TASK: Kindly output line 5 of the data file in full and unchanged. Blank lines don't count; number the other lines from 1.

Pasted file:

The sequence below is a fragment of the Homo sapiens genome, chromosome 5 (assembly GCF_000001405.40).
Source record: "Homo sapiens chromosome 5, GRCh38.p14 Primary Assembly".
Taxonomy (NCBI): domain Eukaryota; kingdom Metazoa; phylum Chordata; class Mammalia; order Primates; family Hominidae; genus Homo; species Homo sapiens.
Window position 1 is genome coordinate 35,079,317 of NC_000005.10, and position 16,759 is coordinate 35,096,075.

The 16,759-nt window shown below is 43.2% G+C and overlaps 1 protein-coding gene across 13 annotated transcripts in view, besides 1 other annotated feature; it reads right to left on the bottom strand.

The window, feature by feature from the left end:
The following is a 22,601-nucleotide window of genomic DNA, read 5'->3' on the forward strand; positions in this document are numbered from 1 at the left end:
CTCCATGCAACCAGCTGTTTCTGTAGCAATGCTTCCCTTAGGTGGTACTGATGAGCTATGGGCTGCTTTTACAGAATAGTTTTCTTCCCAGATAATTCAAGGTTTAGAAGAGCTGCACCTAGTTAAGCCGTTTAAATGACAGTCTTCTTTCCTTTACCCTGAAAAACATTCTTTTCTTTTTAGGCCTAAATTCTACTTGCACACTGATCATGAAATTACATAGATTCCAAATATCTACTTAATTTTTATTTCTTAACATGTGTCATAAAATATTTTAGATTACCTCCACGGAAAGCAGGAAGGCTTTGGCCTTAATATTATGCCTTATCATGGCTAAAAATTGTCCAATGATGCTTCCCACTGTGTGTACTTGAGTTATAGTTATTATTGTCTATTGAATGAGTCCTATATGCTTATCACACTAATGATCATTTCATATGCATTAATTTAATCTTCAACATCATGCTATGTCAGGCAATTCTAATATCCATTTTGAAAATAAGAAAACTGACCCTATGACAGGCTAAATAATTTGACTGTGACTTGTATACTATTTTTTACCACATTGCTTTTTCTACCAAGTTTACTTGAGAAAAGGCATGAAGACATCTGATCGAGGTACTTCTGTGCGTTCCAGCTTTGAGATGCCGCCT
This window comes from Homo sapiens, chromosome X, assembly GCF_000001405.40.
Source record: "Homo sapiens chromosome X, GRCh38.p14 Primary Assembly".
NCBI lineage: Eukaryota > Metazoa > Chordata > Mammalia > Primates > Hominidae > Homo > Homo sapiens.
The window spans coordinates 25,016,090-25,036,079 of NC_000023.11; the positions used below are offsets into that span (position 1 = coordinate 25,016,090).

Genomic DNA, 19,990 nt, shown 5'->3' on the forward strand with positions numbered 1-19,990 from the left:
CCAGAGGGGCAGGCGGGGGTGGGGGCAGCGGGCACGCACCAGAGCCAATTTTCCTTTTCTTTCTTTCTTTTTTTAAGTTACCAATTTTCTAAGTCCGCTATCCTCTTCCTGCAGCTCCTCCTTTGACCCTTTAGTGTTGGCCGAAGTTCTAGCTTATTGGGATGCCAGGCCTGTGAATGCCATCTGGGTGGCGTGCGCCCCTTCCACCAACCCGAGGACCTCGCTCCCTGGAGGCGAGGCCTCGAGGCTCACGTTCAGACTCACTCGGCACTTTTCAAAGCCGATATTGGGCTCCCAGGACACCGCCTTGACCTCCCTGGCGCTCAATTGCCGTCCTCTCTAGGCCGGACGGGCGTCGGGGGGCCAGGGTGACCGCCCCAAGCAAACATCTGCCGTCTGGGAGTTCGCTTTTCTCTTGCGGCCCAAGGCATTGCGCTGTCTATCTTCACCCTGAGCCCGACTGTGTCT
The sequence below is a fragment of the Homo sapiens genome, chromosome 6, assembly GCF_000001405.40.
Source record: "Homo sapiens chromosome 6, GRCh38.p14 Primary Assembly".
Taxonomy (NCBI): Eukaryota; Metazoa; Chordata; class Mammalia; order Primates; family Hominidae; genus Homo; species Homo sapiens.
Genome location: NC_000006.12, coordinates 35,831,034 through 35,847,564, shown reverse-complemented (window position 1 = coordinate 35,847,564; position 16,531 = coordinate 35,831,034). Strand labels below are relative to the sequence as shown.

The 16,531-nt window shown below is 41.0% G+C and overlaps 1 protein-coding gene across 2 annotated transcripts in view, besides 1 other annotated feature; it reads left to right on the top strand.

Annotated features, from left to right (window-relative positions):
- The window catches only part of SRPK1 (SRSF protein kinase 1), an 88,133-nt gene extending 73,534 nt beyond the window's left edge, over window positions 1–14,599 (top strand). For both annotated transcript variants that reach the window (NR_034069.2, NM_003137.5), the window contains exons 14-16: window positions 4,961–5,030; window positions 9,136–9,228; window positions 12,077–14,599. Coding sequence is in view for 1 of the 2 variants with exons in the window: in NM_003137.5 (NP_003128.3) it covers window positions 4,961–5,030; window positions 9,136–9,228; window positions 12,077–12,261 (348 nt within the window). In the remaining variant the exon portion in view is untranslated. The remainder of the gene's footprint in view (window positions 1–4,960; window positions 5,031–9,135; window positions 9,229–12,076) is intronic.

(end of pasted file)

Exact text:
The 16,759-nt window shown below is 43.2% G+C and overlaps 1 protein-coding gene across 13 annotated transcripts in view, besides 1 other annotated feature; it reads right to left on the bottom strand.